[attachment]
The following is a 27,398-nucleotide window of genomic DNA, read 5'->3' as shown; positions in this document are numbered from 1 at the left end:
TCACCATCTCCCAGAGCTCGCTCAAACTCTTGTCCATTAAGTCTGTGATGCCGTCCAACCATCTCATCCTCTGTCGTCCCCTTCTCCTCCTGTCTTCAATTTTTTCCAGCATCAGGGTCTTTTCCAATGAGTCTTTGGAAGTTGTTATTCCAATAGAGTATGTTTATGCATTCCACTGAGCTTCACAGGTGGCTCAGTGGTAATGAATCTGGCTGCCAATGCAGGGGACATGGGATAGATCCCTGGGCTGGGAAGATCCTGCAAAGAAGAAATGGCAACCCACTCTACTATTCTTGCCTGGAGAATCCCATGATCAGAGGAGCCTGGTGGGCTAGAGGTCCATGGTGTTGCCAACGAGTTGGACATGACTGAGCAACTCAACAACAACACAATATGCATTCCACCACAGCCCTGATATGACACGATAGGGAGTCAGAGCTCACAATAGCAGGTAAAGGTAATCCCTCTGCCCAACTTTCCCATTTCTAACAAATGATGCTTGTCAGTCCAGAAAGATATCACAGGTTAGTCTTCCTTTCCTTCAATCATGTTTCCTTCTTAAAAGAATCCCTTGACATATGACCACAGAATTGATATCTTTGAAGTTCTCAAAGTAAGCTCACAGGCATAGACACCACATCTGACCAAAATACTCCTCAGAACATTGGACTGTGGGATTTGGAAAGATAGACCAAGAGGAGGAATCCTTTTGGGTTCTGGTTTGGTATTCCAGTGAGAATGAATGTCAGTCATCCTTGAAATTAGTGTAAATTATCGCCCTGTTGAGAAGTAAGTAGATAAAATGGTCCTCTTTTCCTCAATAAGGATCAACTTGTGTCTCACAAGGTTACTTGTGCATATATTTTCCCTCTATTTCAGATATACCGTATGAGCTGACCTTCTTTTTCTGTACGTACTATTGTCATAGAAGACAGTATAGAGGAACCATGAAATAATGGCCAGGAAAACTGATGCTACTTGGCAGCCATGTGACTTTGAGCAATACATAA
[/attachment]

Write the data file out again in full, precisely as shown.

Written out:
The following is a 27,398-nucleotide window of genomic DNA, read 5'->3' as shown; positions in this document are numbered from 1 at the left end:
TCACCATCTCCCAGAGCTCGCTCAAACTCTTGTCCATTAAGTCTGTGATGCCGTCCAACCATCTCATCCTCTGTCGTCCCCTTCTCCTCCTGTCTTCAATTTTTTCCAGCATCAGGGTCTTTTCCAATGAGTCTTTGGAAGTTGTTATTCCAATAGAGTATGTTTATGCATTCCACTGAGCTTCACAGGTGGCTCAGTGGTAATGAATCTGGCTGCCAATGCAGGGGACATGGGATAGATCCCTGGGCTGGGAAGATCCTGCAAAGAAGAAATGGCAACCCACTCTACTATTCTTGCCTGGAGAATCCCATGATCAGAGGAGCCTGGTGGGCTAGAGGTCCATGGTGTTGCCAACGAGTTGGACATGACTGAGCAACTCAACAACAACACAATATGCATTCCACCACAGCCCTGATATGACACGATAGGGAGTCAGAGCTCACAATAGCAGGTAAAGGTAATCCCTCTGCCCAACTTTCCCATTTCTAACAAATGATGCTTGTCAGTCCAGAAAGATATCACAGGTTAGTCTTCCTTTCCTTCAATCATGTTTCCTTCTTAAAAGAATCCCTTGACATATGACCACAGAATTGATATCTTTGAAGTTCTCAAAGTAAGCTCACAGGCATAGACACCACATCTGACCAAAATACTCCTCAGAACATTGGACTGTGGGATTTGGAAAGATAGACCAAGAGGAGGAATCCTTTTGGGTTCTGGTTTGGTATTCCAGTGAGAATGAATGTCAGTCATCCTTGAAATTAGTGTAAATTATCGCCCTGTTGAGAAGTAAGTAGATAAAATGGTCCTCTTTTCCTCAATAAGGATCAACTTGTGTCTCACAAGGTTACTTGTGCATATATTTTCCCTCTATTTCAGATATACCGTATGAGCTGACCTTCTTTTTCTGTACGTACTATTGTCATAGAAGACAGTATAGAGGAACCATGAAATAATGGCCAGGAAAACTGATGCTACTTGGCAGCCATGTGACTTTGAGCAATACATAA